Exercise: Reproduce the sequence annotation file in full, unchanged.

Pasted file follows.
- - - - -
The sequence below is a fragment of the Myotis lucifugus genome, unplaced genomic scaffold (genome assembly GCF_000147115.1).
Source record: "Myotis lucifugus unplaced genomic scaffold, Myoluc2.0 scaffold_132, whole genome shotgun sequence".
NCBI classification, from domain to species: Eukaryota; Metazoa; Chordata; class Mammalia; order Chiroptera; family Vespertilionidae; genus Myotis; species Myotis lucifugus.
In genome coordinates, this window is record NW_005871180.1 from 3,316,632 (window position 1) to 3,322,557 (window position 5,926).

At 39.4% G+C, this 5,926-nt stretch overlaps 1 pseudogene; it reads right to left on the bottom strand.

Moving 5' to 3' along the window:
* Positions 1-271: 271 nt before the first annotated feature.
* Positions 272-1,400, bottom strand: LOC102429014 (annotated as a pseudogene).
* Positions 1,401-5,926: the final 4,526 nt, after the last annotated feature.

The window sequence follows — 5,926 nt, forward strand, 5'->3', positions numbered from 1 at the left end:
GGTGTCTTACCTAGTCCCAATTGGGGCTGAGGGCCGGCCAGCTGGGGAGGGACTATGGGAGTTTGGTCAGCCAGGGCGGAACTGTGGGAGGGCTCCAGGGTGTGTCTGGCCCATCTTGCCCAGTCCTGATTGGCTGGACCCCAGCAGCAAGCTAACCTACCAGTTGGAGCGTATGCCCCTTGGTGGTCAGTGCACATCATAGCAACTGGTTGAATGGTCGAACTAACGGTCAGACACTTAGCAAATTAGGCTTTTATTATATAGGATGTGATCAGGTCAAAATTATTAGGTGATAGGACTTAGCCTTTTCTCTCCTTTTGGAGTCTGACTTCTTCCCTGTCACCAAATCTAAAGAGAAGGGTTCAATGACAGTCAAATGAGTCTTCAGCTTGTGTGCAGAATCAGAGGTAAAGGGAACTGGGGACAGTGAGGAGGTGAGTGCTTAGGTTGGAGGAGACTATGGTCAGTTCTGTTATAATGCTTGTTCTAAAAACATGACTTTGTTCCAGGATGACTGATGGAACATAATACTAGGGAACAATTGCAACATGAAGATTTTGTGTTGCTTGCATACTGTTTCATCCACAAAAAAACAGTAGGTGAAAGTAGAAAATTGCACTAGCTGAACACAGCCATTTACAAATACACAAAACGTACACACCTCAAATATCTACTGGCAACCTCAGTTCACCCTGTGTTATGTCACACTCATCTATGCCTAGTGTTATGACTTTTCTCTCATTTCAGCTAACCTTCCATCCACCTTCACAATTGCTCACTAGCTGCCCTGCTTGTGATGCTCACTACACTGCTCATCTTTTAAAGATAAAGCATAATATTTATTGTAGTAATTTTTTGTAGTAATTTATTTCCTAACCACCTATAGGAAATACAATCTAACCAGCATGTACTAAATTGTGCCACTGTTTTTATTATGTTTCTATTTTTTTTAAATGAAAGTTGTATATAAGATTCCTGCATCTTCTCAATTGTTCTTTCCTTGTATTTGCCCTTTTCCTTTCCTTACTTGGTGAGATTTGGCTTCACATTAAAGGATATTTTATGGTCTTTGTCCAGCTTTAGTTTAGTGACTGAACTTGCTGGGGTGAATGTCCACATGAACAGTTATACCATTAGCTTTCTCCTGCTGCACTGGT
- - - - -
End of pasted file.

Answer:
The sequence below is a fragment of the Myotis lucifugus genome, unplaced genomic scaffold (genome assembly GCF_000147115.1).
Source record: "Myotis lucifugus unplaced genomic scaffold, Myoluc2.0 scaffold_132, whole genome shotgun sequence".
NCBI classification, from domain to species: Eukaryota; Metazoa; Chordata; class Mammalia; order Chiroptera; family Vespertilionidae; genus Myotis; species Myotis lucifugus.
In genome coordinates, this window is record NW_005871180.1 from 3,316,632 (window position 1) to 3,322,557 (window position 5,926).

At 39.4% G+C, this 5,926-nt stretch overlaps 1 pseudogene; it reads right to left on the bottom strand.

Moving 5' to 3' along the window:
* Positions 1-271: 271 nt before the first annotated feature.
* Positions 272-1,400, bottom strand: LOC102429014 (annotated as a pseudogene).
* Positions 1,401-5,926: the final 4,526 nt, after the last annotated feature.

The window sequence follows — 5,926 nt, forward strand, 5'->3', positions numbered from 1 at the left end:
GGTGTCTTACCTAGTCCCAATTGGGGCTGAGGGCCGGCCAGCTGGGGAGGGACTATGGGAGTTTGGTCAGCCAGGGCGGAACTGTGGGAGGGCTCCAGGGTGTGTCTGGCCCATCTTGCCCAGTCCTGATTGGCTGGACCCCAGCAGCAAGCTAACCTACCAGTTGGAGCGTATGCCCCTTGGTGGTCAGTGCACATCATAGCAACTGGTTGAATGGTCGAACTAACGGTCAGACACTTAGCAAATTAGGCTTTTATTATATAGGATGTGATCAGGTCAAAATTATTAGGTGATAGGACTTAGCCTTTTCTCTCCTTTTGGAGTCTGACTTCTTCCCTGTCACCAAATCTAAAGAGAAGGGTTCAATGACAGTCAAATGAGTCTTCAGCTTGTGTGCAGAATCAGAGGTAAAGGGAACTGGGGACAGTGAGGAGGTGAGTGCTTAGGTTGGAGGAGACTATGGTCAGTTCTGTTATAATGCTTGTTCTAAAAACATGACTTTGTTCCAGGATGACTGATGGAACATAATACTAGGGAACAATTGCAACATGAAGATTTTGTGTTGCTTGCATACTGTTTCATCCACAAAAAAACAGTAGGTGAAAGTAGAAAATTGCACTAGCTGAACACAGCCATTTACAAATACACAAAACGTACACACCTCAAATATCTACTGGCAACCTCAGTTCACCCTGTGTTATGTCACACTCATCTATGCCTAGTGTTATGACTTTTCTCTCATTTCAGCTAACCTTCCATCCACCTTCACAATTGCTCACTAGCTGCCCTGCTTGTGATGCTCACTACACTGCTCATCTTTTAAAGATAAAGCATAATATTTATTGTAGTAATTTTTTGTAGTAATTTATTTCCTAACCACCTATAGGAAATACAATCTAACCAGCATGTACTAAATTGTGCCACTGTTTTTATTATGTTTCTATTTTTTTTAAATGAAAGTTGTATATAAGATTCCTGCATCTTCTCAATTGTTCTTTCCTTGTATTTGCCCTTTTCCTTTCCTTACTTGGTGAGATTTGGCTTCACATTAAAGGATATTTTATGGTCTTTGTCCAGCTTTAGTTTAGTGACTGAACTTGCTGGGGTGAATGTCCACATGAACAGTTATACCATTAGCTTTCTCCTGCTGCACTGGT